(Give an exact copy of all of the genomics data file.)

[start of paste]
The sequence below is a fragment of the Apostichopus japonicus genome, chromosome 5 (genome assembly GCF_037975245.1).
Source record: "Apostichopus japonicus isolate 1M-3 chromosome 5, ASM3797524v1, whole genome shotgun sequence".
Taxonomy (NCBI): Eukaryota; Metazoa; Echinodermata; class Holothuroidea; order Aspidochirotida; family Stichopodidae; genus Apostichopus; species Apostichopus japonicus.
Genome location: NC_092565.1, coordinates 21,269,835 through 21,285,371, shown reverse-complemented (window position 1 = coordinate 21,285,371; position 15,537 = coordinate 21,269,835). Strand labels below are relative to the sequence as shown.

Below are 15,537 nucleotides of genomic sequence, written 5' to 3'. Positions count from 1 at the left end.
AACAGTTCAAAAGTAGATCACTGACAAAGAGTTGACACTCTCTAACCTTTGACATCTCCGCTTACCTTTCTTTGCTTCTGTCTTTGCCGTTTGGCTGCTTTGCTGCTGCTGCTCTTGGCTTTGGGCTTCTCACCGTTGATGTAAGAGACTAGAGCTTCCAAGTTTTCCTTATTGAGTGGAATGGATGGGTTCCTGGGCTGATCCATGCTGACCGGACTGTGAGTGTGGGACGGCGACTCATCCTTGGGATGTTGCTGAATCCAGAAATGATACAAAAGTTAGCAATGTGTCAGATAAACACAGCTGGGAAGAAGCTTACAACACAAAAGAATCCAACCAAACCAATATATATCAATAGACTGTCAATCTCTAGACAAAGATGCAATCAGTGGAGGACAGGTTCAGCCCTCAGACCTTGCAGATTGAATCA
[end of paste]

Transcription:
The sequence below is a fragment of the Apostichopus japonicus genome, chromosome 5 (genome assembly GCF_037975245.1).
Source record: "Apostichopus japonicus isolate 1M-3 chromosome 5, ASM3797524v1, whole genome shotgun sequence".
Taxonomy (NCBI): Eukaryota; Metazoa; Echinodermata; class Holothuroidea; order Aspidochirotida; family Stichopodidae; genus Apostichopus; species Apostichopus japonicus.
Genome location: NC_092565.1, coordinates 21,269,835 through 21,285,371, shown reverse-complemented (window position 1 = coordinate 21,285,371; position 15,537 = coordinate 21,269,835). Strand labels below are relative to the sequence as shown.

Below are 15,537 nucleotides of genomic sequence, written 5' to 3'. Positions count from 1 at the left end.
AACAGTTCAAAAGTAGATCACTGACAAAGAGTTGACACTCTCTAACCTTTGACATCTCCGCTTACCTTTCTTTGCTTCTGTCTTTGCCGTTTGGCTGCTTTGCTGCTGCTGCTCTTGGCTTTGGGCTTCTCACCGTTGATGTAAGAGACTAGAGCTTCCAAGTTTTCCTTATTGAGTGGAATGGATGGGTTCCTGGGCTGATCCATGCTGACCGGACTGTGAGTGTGGGACGGCGACTCATCCTTGGGATGTTGCTGAATCCAGAAATGATACAAAAGTTAGCAATGTGTCAGATAAACACAGCTGGGAAGAAGCTTACAACACAAAAGAATCCAACCAAACCAATATATATCAATAGACTGTCAATCTCTAGACAAAGATGCAATCAGTGGAGGACAGGTTCAGCCCTCAGACCTTGCAGATTGAATCA